Jump to content


Photo

Beginner harper, very late starter!


  • Please log in to reply
72 replies to this topic

#61 Saxwarbler

Saxwarbler

    Advanced Member

  • Members
  • PipPipPip
  • 788 posts
  • Member: 768786
    Joined: 29-May 13
  • Leicester

Posted 19 October 2020 - 19:35

I've been reading this thread with interest as I'm just about to take the plunge.

It started with a Facebook ad from Derwent Harps, featuring their 20-string lap harps. Good price but still a bit much at that time so as my interest had been sparked I parked the idea and said I'd save up a little. It did at least give me more time to test my interest and work out what I wanted to play - which is mostly Celtic and folk tunes.

Move on six months and I now have a small pension about to mature so I'm back in the market, except I've found out that lever harps with a couple more strings may be a little more 'useful'. I'm still going to be on a tight budget but I think it's going to pay me to raise it a little so I'm looking at Early Music's Heritage harps. Just a muse for now but I can always upgrade if it gets to be more than that.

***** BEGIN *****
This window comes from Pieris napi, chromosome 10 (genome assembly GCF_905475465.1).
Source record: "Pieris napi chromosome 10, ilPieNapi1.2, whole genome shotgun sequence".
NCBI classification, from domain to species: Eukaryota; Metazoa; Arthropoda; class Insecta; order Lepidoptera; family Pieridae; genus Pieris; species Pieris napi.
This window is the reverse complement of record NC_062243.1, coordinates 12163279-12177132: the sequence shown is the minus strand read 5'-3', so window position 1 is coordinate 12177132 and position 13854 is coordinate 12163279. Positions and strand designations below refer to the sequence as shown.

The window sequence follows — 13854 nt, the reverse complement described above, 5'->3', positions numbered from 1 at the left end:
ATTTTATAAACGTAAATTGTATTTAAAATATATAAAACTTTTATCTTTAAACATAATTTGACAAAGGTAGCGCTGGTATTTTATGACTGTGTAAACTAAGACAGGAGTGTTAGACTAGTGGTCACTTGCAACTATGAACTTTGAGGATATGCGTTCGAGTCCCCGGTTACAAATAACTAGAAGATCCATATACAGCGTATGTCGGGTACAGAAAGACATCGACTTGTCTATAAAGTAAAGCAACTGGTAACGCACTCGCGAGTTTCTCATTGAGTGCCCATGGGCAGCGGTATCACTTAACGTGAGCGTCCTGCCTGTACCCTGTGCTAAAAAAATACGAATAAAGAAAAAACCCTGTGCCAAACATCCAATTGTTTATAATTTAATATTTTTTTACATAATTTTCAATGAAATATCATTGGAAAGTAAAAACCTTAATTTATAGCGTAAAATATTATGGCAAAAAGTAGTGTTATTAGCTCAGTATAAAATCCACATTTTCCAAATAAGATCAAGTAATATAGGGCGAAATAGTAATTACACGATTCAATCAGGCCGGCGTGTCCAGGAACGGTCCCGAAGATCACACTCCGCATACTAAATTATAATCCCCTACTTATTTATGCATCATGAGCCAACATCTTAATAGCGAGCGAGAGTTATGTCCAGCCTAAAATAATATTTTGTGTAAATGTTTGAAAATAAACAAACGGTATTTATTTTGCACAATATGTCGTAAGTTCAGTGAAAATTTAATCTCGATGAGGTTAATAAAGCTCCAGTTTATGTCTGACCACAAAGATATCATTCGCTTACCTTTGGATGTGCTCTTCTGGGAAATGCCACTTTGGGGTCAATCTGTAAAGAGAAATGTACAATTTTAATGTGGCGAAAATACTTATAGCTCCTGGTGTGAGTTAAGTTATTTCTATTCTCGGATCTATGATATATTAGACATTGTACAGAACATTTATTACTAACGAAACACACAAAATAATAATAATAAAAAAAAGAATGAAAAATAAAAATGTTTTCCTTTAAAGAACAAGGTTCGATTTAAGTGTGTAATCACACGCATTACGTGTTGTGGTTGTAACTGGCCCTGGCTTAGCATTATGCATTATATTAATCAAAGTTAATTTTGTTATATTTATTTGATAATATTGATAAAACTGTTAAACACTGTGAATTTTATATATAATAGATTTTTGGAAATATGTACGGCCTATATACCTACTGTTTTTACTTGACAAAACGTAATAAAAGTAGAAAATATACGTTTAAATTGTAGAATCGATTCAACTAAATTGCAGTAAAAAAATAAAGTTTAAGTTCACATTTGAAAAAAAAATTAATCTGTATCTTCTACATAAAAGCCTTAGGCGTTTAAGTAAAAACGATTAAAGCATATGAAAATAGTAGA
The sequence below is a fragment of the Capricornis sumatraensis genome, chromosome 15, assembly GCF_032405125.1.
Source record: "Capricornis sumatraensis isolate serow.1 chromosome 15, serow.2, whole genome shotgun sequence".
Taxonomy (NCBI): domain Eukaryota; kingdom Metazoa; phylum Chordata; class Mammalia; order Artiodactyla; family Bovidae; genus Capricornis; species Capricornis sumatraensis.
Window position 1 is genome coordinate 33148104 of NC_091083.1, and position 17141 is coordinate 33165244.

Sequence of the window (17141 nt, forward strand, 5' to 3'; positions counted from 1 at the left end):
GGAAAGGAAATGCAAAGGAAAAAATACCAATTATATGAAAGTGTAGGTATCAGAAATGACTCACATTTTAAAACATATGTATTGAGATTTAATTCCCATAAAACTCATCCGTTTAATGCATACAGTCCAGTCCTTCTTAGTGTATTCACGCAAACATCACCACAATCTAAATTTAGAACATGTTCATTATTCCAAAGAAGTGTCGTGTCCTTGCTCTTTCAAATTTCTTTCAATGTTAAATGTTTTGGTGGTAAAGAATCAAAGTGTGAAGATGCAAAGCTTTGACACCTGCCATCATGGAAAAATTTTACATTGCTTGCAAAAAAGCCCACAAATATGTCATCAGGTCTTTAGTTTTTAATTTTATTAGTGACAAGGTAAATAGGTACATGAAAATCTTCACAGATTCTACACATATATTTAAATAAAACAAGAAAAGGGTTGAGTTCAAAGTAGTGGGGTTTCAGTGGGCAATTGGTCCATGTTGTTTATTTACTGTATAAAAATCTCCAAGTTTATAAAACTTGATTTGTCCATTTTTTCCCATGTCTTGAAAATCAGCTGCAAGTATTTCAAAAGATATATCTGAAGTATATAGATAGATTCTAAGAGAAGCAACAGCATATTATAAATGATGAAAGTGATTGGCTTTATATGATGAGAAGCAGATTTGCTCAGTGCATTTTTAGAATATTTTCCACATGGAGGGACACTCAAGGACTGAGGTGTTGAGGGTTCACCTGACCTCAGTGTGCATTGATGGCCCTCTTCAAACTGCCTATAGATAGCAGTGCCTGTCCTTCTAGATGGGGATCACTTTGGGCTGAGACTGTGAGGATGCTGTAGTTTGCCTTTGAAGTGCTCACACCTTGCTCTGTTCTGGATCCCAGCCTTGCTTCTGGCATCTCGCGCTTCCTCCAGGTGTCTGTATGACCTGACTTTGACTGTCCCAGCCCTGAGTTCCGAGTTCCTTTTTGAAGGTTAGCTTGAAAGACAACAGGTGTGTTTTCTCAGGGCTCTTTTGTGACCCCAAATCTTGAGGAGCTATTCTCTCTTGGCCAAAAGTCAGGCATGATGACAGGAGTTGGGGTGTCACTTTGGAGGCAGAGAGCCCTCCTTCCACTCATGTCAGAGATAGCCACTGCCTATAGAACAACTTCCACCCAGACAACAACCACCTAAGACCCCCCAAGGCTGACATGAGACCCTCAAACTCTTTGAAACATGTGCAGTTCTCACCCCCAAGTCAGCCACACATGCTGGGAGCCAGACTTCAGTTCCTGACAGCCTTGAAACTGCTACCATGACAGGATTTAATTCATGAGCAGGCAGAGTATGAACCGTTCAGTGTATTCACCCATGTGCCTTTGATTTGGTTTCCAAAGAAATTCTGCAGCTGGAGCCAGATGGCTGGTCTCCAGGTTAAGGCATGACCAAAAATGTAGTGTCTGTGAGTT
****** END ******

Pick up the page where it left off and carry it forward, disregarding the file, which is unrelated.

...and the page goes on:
I had wanted to visit Early Music's showroom at Saltaire but it's not really practical at the moment with Covid in full swing.


  • 0

#62 AdLibitum

AdLibitum

    Advanced Member

  • Members
  • PipPipPip
  • 392 posts
  • Member: 900040
    Joined: 28-January 20

Posted 20 October 2020 - 07:09

Great choice of instrument! :)

Another thing to consider in addition to what you say in your post is that lap harps are far more difficult to learn on than floor standing harps.

And yes, you'll definitely want more strings even for Celtic music.

Consider renting to begin with, it's common in the harp world and a good way to figure out what you like.